1 I am Amos. And I raised sheep near the town of Tekoa[a] when Uzziah was king of Judah and Jeroboam[b] son of Jehoash[c] was king of Israel.
Two years before the earthquake,[d] the Lord gave me several messages[e] about Israel, 2 and I said:
When the Lord roars from Jerusalem, pasturelands and Mount Carmel dry up and turn brown.
Judgment on Syria
3 The Lord said:
I will punish Syria[f] for countless crimes, and I won’t change my mind. They dragged logs with spikes[g] over the people of Gilead. 4 Now I will burn down the palaces and fortresses of King Hazael and of King Benhadad.[h] 5 I will break through the gates of Damascus. I will destroy the people[i] of Wicked Valley[j] and the ruler of Beth-Eden.[k] Then the Syrians will be dragged as prisoners to Kir.[l] I, the Lord, have spoken!
Judgment on Philistia
6 The Lord said:
I will punish Philistia[m] for countless crimes, and I won’t change my mind. They dragged off my people[n] from town after town to sell them as slaves to the Edomites.
7 That’s why I will burn down the walls and fortresses of the city of Gaza. 8 I will destroy the king[o] of Ashdod and the ruler of Ashkelon. I will strike down Ekron,[p] and that will be the end of the Philistines. I, the Lord, have spoken!
Judgment on Phoenicia
9 The Lord said:
I will punish Phoenicia[q] for countless crimes, and I won’t change my mind. They broke their treaty and dragged off my people[r] from town after town to sell them as slaves to the Edomites. 10 That’s why I will send flames to burn down the city of Tyre along with its fortresses.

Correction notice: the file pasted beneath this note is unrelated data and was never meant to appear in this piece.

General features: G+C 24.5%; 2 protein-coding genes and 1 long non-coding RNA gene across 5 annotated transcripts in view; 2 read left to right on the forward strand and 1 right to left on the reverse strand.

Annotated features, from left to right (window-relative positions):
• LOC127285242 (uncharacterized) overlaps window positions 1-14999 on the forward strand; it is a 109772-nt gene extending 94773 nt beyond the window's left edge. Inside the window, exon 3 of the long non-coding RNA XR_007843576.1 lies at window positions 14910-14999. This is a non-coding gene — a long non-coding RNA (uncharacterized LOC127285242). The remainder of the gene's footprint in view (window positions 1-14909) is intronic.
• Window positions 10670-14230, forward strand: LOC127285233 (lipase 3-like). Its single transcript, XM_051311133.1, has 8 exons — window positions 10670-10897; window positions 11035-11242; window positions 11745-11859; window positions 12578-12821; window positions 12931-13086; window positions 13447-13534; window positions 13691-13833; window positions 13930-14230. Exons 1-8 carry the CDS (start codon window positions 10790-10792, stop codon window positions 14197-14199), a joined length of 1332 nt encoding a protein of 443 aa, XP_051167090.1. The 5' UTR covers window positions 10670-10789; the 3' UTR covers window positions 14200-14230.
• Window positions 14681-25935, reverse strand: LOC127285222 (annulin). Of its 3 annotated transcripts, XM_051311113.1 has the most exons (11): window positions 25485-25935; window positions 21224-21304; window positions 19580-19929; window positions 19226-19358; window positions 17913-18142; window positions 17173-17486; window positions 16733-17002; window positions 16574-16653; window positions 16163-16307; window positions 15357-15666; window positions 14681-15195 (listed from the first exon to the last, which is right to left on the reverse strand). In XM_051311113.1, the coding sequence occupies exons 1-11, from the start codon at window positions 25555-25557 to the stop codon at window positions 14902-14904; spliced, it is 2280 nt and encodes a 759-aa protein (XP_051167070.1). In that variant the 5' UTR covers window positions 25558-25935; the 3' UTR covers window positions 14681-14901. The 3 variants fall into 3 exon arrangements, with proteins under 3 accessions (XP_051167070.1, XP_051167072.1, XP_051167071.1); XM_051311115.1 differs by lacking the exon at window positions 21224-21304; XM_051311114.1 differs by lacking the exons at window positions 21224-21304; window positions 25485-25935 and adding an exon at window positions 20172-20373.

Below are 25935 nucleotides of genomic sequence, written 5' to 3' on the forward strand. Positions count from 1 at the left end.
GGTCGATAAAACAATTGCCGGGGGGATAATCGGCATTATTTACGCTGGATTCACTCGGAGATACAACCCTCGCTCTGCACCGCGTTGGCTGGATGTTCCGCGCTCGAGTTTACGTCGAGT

Judgment on Edom
11 The Lord said:
I will punish Edom for countless crimes, and I won’t change my mind. They killed their own relatives[s] and were so terribly furious that they showed no mercy. 12 Now I will send fire to wipe out the fortresses of Teman and Bozrah.[t]
Judgment on Ammon
13 The Lord said:
I will punish Ammon for countless crimes, and I won’t change my mind. In Gilead they ripped open pregnant women, just to take the land.
14 Now I will send fire to destroy the walls and fortresses of Rabbah.[u] Enemies will shout and attack like a whirlwind. 15 Ammon’s king and leaders will be dragged away. I, the Lord, have spoken!
Judgment on Moab
2 The Lord said:
I will punish Moab for countless crimes, and I won’t change my mind. They made lime from the bones[v] of the king of Edom. 2 Now I will send fire to destroy the fortresses of Kerioth.[w] Battle shouts and trumpet blasts will be heard as I destroy Moab 3 with its king and leaders. I, the Lord, have spoken!
Judgment on Judah
4 The Lord said:
I will punish Judah for countless crimes, and I won’t change my mind. They have rejected my teachings and refused to obey me. They were led astray by the same false gods their ancestors worshiped. 5 Now I will send fire on Judah and destroy the fortresses of Jerusalem.
Judgment on Israel
6 The Lord said:
I will punish Israel for countless crimes, and I won’t change my mind. They sell honest people for money, and the needy are sold for the price of sandals. 7 They smear the poor in the dirt and push aside those who are helpless.
My holy name is dishonored, because fathers and sons sleep with the same young women. 8 They lie down beside altars on clothes taken as security for loans. And they drink wine in my temple, wine bought with the money they received from fines.
9 Israel, the Amorites[x] were there when you entered Canaan. They were tall as cedars and strong as oaks. But I wiped them out— I destroyed their branches and their roots. 10 I had rescued you from Egypt, and for forty years I had led you through the desert. Then I gave you the land of the Amorites.
11 I chose some of you to be prophets and others to be Nazirites.[y] People of Israel, you know this is true. I, the Lord, have spoken! 12 But you commanded the prophets not to speak their message, and you pressured the Nazirites into drinking wine.